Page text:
Zenaide is back with another entry in Cosplay of the Multiverse. This week, she chats with an expert in fog machines and cosplay wizardry.

A fantasy game like Magic: the Gathering presents cosplayers with a cornucopia of options to incorporate magic into their interpretation of costumes and props. Take a leading planeswalker like Chandra: flaming hair, chainmail suit, fireballs igniting from her hands and armor with industrial piping. Which elements can be realistically portrayed? Can elements be comfortably wearable while inside a secure convention building? What special effects can be included to match the aesthetic? These are the everyday questions many cosplayers tackle in their own unique ways.

I am introducing someone who’s show-stopping effects bring characters like Chandra and Elspeth to life. We will go in depth with some of her cosplays featuring self-built fog machines to give you a clear view into this aspect of the cosplay world. Introducing Arielle, from Air Bubbles Cosplay!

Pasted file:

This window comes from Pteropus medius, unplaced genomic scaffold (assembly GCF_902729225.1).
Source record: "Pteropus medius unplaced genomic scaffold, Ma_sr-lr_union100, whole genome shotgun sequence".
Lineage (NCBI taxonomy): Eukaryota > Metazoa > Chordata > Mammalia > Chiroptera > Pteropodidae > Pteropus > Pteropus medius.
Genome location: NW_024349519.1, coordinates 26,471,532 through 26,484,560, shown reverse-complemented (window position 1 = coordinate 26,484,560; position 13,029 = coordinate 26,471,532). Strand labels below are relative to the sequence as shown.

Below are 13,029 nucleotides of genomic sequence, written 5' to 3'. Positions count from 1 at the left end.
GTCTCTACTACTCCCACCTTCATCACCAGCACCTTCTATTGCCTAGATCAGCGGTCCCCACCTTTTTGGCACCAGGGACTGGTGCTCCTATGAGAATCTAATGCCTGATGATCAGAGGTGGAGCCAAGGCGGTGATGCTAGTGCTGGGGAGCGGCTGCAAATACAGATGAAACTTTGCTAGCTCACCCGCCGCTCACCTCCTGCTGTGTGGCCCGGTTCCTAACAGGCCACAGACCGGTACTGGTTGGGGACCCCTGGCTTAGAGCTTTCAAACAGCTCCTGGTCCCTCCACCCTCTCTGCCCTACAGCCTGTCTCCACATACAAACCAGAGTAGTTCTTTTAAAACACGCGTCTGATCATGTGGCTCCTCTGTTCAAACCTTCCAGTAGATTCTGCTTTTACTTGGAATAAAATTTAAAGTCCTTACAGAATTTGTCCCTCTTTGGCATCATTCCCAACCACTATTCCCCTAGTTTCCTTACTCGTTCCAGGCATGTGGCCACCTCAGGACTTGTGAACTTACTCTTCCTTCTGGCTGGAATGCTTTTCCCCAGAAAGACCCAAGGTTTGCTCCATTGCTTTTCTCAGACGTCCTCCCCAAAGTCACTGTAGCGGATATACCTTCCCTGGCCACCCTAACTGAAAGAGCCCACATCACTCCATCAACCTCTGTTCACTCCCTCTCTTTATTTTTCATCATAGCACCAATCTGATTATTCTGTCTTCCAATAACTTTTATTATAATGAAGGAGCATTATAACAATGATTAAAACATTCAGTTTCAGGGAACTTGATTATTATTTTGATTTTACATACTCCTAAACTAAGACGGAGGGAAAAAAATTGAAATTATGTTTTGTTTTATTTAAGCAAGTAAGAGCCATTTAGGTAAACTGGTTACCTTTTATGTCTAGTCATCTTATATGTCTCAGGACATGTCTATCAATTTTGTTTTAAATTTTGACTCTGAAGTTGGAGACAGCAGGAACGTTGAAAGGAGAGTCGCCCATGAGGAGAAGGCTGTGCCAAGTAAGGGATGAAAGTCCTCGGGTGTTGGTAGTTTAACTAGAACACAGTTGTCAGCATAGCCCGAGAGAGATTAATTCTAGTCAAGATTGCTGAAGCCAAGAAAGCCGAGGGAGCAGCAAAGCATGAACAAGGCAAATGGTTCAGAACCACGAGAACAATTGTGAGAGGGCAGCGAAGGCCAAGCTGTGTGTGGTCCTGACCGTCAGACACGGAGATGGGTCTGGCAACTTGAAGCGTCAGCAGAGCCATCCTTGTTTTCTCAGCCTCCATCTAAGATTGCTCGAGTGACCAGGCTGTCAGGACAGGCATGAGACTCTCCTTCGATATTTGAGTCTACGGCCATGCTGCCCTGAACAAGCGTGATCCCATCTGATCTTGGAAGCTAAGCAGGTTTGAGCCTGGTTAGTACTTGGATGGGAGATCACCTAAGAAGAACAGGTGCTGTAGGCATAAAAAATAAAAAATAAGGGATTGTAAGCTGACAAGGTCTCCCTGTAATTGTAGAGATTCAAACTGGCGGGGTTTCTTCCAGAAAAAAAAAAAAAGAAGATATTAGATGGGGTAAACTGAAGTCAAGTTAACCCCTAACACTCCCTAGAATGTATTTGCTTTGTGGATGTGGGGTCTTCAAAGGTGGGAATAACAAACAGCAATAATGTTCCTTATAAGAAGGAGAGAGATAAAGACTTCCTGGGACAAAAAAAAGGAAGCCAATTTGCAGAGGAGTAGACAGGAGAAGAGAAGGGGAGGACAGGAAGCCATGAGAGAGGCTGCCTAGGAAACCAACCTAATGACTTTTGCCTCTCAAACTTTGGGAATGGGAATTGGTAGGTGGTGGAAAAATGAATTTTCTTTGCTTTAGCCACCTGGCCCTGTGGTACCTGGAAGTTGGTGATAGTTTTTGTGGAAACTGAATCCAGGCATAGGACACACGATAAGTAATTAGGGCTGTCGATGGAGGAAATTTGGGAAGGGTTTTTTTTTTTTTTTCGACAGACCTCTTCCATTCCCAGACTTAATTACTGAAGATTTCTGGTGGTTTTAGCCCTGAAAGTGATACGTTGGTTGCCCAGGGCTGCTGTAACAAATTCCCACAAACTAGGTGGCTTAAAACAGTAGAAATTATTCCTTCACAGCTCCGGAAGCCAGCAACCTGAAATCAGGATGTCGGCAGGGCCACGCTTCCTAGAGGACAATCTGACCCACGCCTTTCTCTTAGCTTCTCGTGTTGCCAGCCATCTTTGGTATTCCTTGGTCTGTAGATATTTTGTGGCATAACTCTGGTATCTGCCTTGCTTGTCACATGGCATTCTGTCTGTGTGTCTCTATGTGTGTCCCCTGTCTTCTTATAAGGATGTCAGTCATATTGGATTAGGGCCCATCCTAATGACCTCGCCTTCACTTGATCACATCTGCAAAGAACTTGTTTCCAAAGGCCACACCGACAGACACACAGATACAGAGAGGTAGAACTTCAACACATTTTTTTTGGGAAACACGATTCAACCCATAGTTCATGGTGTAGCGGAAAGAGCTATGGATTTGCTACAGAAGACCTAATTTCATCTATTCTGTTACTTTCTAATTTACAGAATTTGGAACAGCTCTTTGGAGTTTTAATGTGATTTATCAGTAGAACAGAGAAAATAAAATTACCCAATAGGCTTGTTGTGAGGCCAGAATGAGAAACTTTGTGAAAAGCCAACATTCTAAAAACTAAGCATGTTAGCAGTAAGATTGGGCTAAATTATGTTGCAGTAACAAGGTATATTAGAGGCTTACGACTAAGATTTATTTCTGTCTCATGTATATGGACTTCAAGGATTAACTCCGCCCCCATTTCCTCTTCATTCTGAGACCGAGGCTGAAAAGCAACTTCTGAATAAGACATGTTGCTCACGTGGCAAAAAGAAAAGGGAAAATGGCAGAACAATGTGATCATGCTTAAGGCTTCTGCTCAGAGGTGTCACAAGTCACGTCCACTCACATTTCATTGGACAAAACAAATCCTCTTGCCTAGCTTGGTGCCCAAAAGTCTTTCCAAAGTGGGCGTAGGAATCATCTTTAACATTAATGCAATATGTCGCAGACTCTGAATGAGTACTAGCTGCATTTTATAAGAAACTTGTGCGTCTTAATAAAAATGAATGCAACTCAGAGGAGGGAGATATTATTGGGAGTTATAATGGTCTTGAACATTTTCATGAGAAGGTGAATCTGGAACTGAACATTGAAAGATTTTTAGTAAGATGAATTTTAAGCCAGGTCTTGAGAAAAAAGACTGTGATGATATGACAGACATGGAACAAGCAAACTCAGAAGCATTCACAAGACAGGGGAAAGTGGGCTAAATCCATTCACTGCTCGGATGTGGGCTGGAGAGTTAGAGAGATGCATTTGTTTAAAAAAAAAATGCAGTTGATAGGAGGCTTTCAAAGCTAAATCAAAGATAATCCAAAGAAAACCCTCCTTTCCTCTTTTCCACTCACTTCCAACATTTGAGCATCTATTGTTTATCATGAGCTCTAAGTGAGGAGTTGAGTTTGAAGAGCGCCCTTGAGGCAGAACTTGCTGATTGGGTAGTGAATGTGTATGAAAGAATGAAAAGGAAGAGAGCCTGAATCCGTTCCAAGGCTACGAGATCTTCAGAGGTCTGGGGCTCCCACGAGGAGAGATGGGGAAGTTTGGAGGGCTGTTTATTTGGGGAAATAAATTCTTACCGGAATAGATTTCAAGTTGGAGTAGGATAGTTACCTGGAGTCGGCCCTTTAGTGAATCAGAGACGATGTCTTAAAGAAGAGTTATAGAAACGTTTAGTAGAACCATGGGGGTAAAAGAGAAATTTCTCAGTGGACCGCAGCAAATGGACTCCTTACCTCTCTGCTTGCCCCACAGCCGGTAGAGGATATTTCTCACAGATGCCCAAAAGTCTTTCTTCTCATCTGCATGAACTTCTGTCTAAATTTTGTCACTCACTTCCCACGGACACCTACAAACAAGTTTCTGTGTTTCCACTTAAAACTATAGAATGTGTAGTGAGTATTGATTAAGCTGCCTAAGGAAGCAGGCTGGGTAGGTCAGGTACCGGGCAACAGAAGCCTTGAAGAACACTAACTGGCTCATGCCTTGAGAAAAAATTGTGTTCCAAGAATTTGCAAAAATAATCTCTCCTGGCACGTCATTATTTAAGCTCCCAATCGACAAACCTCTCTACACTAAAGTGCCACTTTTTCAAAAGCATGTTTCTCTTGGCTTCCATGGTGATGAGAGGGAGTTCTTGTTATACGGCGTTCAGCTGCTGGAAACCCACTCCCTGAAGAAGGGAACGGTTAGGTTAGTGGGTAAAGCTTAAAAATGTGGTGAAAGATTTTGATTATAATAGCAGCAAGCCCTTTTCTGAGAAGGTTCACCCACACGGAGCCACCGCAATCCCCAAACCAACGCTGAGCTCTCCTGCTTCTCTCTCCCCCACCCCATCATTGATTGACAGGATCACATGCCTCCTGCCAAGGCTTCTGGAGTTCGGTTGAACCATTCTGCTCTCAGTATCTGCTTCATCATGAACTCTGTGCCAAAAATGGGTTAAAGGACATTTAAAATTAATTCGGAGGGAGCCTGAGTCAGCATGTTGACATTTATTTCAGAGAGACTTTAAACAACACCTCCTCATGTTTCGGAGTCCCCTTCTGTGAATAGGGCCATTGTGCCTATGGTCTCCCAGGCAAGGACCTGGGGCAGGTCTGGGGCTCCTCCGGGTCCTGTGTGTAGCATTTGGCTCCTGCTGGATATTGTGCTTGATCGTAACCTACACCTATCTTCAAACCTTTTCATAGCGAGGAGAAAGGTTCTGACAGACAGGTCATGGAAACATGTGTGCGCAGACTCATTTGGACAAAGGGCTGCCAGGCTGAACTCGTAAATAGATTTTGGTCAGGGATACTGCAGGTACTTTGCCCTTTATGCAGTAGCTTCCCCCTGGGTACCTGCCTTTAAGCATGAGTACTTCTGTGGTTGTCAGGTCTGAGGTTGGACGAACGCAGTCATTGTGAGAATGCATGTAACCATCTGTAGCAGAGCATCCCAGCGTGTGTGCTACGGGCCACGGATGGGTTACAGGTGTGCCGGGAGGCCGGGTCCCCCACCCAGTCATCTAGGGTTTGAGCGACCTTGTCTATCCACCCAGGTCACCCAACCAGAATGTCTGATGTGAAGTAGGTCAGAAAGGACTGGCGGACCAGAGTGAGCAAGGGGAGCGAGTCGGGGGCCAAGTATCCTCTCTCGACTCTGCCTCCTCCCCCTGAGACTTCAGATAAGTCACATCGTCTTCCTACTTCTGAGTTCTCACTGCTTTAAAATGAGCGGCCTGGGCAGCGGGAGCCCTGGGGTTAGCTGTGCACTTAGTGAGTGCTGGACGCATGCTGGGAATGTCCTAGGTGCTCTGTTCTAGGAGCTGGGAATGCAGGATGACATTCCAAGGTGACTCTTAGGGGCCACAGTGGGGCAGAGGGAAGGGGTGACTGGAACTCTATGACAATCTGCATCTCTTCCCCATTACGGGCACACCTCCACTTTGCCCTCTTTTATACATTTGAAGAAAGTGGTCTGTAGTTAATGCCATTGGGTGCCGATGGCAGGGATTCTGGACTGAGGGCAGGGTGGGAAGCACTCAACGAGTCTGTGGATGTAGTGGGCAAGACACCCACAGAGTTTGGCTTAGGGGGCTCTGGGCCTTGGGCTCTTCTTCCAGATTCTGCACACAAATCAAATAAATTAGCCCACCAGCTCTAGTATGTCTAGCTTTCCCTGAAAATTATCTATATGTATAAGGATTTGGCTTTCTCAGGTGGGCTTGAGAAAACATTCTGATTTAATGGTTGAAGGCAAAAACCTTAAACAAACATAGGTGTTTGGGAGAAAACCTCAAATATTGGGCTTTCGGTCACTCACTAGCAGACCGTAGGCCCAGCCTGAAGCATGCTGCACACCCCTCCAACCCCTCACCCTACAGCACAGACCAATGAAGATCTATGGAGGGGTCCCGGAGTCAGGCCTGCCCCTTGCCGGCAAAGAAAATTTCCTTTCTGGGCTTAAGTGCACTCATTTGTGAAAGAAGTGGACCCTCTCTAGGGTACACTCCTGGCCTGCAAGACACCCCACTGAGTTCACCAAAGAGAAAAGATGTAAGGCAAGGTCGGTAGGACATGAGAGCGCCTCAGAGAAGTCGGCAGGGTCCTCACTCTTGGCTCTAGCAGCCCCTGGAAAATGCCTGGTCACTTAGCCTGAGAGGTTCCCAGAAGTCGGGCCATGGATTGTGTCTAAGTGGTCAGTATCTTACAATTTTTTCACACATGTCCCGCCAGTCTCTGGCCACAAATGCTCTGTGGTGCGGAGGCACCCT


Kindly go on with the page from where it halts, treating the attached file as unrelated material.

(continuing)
Photography by Soul Studios, @gfxsoulstudios on Instagram.

A Courtship with Chandra

You most likely recognize Arielle as some version of Chandra. With a background in theatre and costume design, Chandra was Air Bubble’s first Magic character to cosplay back in 2014, and has become a cognate character in her cosplay repertoire. Arielle has made six different Chandra builds thus far, five for herself and one designed for Japanese professional shogi player Manao Kagawa. She’s had the opportunity to wear Chandra at San Diego Comic Con with Wizards of the Coast in 2019 and also appears as a pyromaster at Magic Fests with Channel Fireball. Her completed iterations include Chandra Pyromaster, pre-spark Chandra, Fire of Kaladesh, Amonkhet Chandra and Chandra, Torch of Defiance.